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State v. Abramowski

Supreme Court of Idaho

March 5, 2019

STATE OF IDAHO, Plaintiff-Respondent,
v.
MATTHEW JOSEPH ABRAMOWSKI, Defendant-Appellant.

          Appeal from the District Court of the Fourth Judicial District of the State of Idaho, Ada County. Hon. George D. Carey, Senior District Judge.

         The decisions of the district court are affirmed.

          Eric D. Fredericksen, State Appellate Public Defender, Boise, for appellant. Ben P. McGreevy argued.

          Honorable Lawrence G. Wasden, Idaho Attorney General, Boise, for respondent. Lori A. Fleming argued.

          BRODY, JUSTICE.

         This case centers on the district court's denial of a motion to expunge a criminal record. Matthew Abramowski was charged with, and ultimately pled guilty to, first degree arson when he was 15 years old. He was charged as an adult, but received a blended sentence which gave the Department of Juvenile Corrections jurisdiction over Abramowski while he was a juvenile. The district court withheld judgment and eventually dismissed the case.

         After the dismissal, Abramowski filed a motion to seal the case pursuant to Rule 32(i) of the Idaho Court Administrative Rules which governs the disclosure of court records. At the motion hearing, the district court realized that Abramowski was not just asking that his record be sealed, but that all traces of the case on the court's repository be erased from public view. The district court entered an order sealing Abramowski's record up through the age of twenty-one, but instructed Abramowski to file a motion to expunge the record to give the State an opportunity to respond to his request.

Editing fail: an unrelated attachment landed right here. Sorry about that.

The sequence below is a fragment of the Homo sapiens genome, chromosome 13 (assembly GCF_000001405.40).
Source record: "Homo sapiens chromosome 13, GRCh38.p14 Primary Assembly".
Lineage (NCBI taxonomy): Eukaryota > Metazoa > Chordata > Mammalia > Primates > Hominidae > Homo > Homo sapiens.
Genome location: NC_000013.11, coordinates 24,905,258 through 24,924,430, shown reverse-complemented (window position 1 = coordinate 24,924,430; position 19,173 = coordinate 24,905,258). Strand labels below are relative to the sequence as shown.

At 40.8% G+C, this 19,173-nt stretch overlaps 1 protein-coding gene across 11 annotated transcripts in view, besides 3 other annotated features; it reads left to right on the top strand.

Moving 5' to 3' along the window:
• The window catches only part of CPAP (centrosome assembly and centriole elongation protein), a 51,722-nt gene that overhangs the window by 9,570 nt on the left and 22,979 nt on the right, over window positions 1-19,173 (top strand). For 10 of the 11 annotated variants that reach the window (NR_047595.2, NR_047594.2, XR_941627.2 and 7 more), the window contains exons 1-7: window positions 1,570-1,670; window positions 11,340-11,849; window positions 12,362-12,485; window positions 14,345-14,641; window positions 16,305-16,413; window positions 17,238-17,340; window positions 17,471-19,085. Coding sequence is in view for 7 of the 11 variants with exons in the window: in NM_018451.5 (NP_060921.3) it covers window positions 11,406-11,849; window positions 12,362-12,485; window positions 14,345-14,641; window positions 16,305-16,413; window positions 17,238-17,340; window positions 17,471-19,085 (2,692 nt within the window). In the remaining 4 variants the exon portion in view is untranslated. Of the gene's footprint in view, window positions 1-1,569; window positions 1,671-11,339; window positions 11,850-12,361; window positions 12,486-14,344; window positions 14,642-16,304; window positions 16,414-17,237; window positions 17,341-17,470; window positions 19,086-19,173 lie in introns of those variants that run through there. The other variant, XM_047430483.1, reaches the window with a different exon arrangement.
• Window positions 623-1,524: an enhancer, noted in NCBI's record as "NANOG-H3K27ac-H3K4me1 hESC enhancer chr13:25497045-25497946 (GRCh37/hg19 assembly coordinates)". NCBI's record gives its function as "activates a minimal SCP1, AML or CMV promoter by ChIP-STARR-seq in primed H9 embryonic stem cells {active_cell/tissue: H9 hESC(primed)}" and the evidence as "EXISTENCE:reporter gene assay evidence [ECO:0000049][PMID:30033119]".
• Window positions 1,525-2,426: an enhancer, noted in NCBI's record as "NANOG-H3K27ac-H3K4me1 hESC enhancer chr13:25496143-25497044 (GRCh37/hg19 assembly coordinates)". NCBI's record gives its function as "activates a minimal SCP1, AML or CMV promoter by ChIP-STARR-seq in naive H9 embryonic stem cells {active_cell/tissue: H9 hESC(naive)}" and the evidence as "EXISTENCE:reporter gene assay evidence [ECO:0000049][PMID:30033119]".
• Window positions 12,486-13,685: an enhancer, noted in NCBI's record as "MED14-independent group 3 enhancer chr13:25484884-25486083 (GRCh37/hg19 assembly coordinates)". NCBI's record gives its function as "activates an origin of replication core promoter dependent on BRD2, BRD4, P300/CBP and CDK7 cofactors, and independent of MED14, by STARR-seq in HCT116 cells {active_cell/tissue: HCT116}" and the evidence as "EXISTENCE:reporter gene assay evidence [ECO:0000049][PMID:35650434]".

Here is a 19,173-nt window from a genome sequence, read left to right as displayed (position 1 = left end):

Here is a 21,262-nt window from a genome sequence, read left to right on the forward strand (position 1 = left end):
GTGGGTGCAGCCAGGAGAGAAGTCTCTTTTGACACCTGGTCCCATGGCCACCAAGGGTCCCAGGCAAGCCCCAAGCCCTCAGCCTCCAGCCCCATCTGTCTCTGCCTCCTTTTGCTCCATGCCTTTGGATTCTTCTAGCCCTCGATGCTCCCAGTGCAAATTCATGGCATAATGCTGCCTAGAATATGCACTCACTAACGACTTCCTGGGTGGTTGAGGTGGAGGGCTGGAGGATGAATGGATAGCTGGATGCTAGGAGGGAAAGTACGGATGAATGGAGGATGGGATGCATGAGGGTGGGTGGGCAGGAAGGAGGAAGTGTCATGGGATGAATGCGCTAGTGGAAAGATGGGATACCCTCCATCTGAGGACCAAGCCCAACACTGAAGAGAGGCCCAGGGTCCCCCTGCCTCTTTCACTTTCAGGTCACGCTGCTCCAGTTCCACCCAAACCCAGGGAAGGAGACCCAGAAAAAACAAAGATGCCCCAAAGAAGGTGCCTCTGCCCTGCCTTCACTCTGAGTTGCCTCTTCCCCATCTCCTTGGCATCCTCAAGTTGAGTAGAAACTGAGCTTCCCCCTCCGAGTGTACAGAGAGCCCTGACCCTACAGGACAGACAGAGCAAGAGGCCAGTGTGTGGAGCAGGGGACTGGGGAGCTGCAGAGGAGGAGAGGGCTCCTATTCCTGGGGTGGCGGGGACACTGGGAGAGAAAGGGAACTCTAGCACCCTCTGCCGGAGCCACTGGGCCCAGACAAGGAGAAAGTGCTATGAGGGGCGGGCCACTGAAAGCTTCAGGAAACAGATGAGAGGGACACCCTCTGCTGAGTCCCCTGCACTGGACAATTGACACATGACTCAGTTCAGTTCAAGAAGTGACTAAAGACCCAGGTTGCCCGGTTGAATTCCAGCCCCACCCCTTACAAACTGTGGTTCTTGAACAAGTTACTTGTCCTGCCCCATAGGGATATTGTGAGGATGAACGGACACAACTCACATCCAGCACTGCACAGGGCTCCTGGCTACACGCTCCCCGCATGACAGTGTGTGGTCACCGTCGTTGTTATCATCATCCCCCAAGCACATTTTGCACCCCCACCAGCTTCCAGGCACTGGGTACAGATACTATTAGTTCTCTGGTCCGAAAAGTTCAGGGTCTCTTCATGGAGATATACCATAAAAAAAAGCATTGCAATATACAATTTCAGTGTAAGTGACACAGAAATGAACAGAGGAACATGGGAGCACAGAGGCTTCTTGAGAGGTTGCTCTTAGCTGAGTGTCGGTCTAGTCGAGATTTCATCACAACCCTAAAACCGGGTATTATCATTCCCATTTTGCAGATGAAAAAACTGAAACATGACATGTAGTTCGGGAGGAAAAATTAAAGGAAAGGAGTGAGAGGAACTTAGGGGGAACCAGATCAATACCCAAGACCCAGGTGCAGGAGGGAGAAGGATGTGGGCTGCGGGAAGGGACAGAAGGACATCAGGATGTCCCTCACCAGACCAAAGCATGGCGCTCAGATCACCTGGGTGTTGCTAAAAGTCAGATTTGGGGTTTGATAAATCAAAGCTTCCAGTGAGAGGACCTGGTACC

Shortly thereafter Abramowski filed a motion to expunge and was given a hearing, but the district court denied his request for expungement, determining that the public interest in knowing of Abramowski's serious charge predominated over his privacy interests. Abramowski then filed a motion to reconsider and presented witnesses at the reconsideration hearing, but the district court again determined the public interest predominated over his privacy interests. Abramowski appealed, arguing that the district court abused its discretion. We affirm the decisions of the district court and hold that it did not abuse its discretion.

         I. FACTUAL AND PROCEDURAL BACKGROUND

         In 2009, fifteen-year-old Matthew Abramowski set fire to his parent's home while they were sleeping. He was thereafter charged with first degree arson. A court-ordered mental evaluation revealed he was-and continues to be-a high functioning autistic with other possible mental health impairments. Abramowski ultimately pleaded guilty to first degree arson, and the district court withheld judgment and placed him on probation.